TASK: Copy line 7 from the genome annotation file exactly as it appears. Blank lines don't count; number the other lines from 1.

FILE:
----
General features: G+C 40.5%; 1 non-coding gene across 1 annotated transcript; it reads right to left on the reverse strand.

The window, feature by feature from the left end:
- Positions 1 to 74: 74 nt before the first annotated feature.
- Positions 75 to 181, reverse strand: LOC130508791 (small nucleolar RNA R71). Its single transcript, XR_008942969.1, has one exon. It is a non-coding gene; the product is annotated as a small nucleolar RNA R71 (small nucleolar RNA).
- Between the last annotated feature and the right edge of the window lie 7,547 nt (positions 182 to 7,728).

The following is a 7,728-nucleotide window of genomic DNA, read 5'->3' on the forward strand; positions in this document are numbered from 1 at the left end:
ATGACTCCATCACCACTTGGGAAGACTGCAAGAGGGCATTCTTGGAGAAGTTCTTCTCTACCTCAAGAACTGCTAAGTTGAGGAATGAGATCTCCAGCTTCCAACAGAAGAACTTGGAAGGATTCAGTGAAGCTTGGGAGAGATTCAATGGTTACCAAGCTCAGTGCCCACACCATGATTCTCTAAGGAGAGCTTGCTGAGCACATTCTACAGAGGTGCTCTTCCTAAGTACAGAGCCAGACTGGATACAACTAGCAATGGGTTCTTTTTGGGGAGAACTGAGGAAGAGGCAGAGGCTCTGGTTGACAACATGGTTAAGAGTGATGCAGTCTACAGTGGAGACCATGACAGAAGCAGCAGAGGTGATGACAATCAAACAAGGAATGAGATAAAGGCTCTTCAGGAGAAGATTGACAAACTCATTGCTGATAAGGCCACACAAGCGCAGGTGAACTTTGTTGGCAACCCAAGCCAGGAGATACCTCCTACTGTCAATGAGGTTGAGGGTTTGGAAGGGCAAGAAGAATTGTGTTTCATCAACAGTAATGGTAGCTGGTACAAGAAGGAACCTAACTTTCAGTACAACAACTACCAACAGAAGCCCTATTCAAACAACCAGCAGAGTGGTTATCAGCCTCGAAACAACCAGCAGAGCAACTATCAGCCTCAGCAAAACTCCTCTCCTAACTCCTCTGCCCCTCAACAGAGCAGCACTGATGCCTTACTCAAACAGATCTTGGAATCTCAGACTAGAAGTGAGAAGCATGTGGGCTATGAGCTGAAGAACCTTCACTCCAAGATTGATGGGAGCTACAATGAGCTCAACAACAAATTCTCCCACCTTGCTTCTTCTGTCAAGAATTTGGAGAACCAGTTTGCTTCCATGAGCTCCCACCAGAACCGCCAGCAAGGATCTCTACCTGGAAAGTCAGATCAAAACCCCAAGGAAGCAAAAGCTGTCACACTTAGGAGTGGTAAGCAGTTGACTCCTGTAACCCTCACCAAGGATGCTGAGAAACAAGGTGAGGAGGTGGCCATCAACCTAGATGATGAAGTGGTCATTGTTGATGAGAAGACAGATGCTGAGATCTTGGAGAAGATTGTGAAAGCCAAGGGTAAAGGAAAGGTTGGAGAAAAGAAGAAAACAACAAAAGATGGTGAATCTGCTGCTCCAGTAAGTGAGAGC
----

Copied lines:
ATGACTCCATCACCACTTGGGAAGACTGCAAGAGGGCATTCTTGGAGAAGTTCTTCTCTACCTCAAGAACTGCTAAGTTGAGGAATGAGATCTCCAGCTTCCAACAGAAGAACTTGGAAGGATTCAGTGAAGCTTGGGAGAGATTCAATGGTTACCAAGCTCAGTGCCCACACCATGATTCTCTAAGGAGAGCTTGCTGAGCACATTCTACAGAGGTGCTCTTCCTAAGTACAGAGCCAGACTGGATACAACTAGCAATGGGTTCTTTTTGGGGAGAACTGAGGAAGAGGCAGAGGCTCTGGTTGACAACATGGTTAAGAGTGATGCAGTCTACAGTGGAGACCATGACAGAAGCAGCAGAGGTGATGACAATCAAACAAGGAATGAGATAAAGGCTCTTCAGGAGAAGATTGACAAACTCATTGCTGATAAGGCCACACAAGCGCAGGTGAACTTTGTTGGCAACCCAAGCCAGGAGATACCTCCTACTGTCAATGAGGTTGAGGGTTTGGAAGGGCAAGAAGAATTGTGTTTCATCAACAGTAATGGTAGCTGGTACAAGAAGGAACCTAACTTTCAGTACAACAACTACCAACAGAAGCCCTATTCAAACAACCAGCAGAGTGGTTATCAGCCTCGAAACAACCAGCAGAGCAACTATCAGCCTCAGCAAAACTCCTCTCCTAACTCCTCTGCCCCTCAACAGAGCAGCACTGATGCCTTACTCAAACAGATCTTGGAATCTCAGACTAGAAGTGAGAAGCATGTGGGCTATGAGCTGAAGAACCTTCACTCCAAGATTGATGGGAGCTACAATGAGCTCAACAACAAATTCTCCCACCTTGCTTCTTCTGTCAAGAATTTGGAGAACCAGTTTGCTTCCATGAGCTCCCACCAGAACCGCCAGCAAGGATCTCTACCTGGAAAGTCAGATCAAAACCCCAAGGAAGCAAAAGCTGTCACACTTAGGAGTGGTAAGCAGTTGACTCCTGTAACCCTCACCAAGGATGCTGAGAAACAAGGTGAGGAGGTGGCCATCAACCTAGATGATGAAGTGGTCATTGTTGATGAGAAGACAGATGCTGAGATCTTGGAGAAGATTGTGAAAGCCAAGGGTAAAGGAAAGGTTGGAGAAAAGAAGAAAACAACAAAAGATGGTGAATCTGCTGCTCCAGTAAGTGAGAGC